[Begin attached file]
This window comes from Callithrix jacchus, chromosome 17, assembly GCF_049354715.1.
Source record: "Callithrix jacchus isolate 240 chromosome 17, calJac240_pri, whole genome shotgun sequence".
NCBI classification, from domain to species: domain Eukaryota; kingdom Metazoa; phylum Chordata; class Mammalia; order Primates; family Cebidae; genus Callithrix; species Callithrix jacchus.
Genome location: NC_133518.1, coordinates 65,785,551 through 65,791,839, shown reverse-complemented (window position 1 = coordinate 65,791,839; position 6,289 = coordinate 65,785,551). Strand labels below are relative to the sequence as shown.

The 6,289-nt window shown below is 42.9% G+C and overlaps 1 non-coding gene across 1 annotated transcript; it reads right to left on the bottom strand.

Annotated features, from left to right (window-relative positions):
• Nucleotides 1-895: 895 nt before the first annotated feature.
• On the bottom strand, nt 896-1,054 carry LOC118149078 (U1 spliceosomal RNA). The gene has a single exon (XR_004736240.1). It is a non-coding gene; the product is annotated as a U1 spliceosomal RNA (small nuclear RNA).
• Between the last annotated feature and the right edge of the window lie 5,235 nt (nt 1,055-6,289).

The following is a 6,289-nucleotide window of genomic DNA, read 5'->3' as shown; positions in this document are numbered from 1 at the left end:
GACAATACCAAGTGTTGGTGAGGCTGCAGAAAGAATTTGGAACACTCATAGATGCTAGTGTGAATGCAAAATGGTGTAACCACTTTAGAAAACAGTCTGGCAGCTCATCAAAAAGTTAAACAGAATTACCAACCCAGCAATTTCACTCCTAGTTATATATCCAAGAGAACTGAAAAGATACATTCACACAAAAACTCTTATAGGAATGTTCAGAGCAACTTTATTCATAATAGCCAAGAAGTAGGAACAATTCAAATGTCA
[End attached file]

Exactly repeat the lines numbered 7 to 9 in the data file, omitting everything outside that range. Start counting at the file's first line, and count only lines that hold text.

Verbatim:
• Nucleotides 1-895: 895 nt before the first annotated feature.
• On the bottom strand, nt 896-1,054 carry LOC118149078 (U1 spliceosomal RNA). The gene has a single exon (XR_004736240.1). It is a non-coding gene; the product is annotated as a U1 spliceosomal RNA (small nuclear RNA).
• Between the last annotated feature and the right edge of the window lie 5,235 nt (nt 1,055-6,289).